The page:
Original article can be found here: https://www.bbc.com/news/articles/cv25ex5e30lo
A £2.5 million study into the effects of cannabis on the brain has been launched by a London university.
The Cannabis & Me study will research environmental and biological factors behind the different effects people experience when using cannabis.
King’s College London want 6,000 people to take part in the investigation, which would be the largest independent study of its kind.
Researchers said the funding from the Medical Research Council would help develop greater understanding of the drug, estimated to be used by 200 million people across the world.
More research is needed about how the drug interacts with the brain so doctors can be more confident when considering prescribing medical cannabis, said lead researcher, Dr Di Forti.
“Cannabis is consumed daily by many recreationally but also for medicinal reasons,” she said.
“But in the UK, the prescription of medicinal cannabis remains rare.
“Our study aims to provide data and tools that can make physicians in the UK and across the world more confident, where appropriate, in prescribing cannabis safely.”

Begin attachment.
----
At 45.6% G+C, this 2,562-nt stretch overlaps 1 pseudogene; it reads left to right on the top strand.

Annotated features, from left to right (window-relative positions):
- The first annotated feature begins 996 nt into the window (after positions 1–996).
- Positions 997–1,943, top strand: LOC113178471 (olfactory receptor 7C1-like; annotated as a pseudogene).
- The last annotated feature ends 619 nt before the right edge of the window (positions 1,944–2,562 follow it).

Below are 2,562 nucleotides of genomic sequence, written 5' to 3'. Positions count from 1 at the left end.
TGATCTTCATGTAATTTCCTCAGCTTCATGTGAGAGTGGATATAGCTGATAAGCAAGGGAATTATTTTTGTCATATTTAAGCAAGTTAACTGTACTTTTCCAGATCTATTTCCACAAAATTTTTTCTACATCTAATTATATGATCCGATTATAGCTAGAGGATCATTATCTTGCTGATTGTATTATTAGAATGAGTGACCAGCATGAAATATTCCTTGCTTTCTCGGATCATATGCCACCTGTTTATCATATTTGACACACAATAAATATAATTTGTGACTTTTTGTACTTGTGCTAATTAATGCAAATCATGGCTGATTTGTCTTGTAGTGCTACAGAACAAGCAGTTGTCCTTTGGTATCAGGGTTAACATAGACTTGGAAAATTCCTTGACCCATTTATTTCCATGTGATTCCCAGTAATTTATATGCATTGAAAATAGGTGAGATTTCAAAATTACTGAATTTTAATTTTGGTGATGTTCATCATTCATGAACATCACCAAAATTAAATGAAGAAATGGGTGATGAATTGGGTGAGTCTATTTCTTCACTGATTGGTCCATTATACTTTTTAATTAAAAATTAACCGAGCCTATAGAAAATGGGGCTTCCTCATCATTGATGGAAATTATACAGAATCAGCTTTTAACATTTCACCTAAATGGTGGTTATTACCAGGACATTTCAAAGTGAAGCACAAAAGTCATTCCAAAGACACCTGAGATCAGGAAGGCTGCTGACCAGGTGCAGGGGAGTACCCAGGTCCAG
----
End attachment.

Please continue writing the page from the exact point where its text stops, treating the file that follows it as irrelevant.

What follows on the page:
The aim is to understand the link between a user’s biological makeup and the effect cannabis has on them.
Researchers will use a combination of virtual reality, psychological and cognitive analysis, and DNA testing.
They will also look at epigenetics in participants, which is how behaviour and environment can impact the way genes work.
Dr Di Forti said she was particularly interested in uncovering any markers connected to potential problems in users, for example mental health or social problems.
The team is now looking for participants between the ages of 18-45 living in the London area, who are either currently using cannabis or have used it less than three times or never before.
The first step for participants is filling out a 40-minute survey online, external.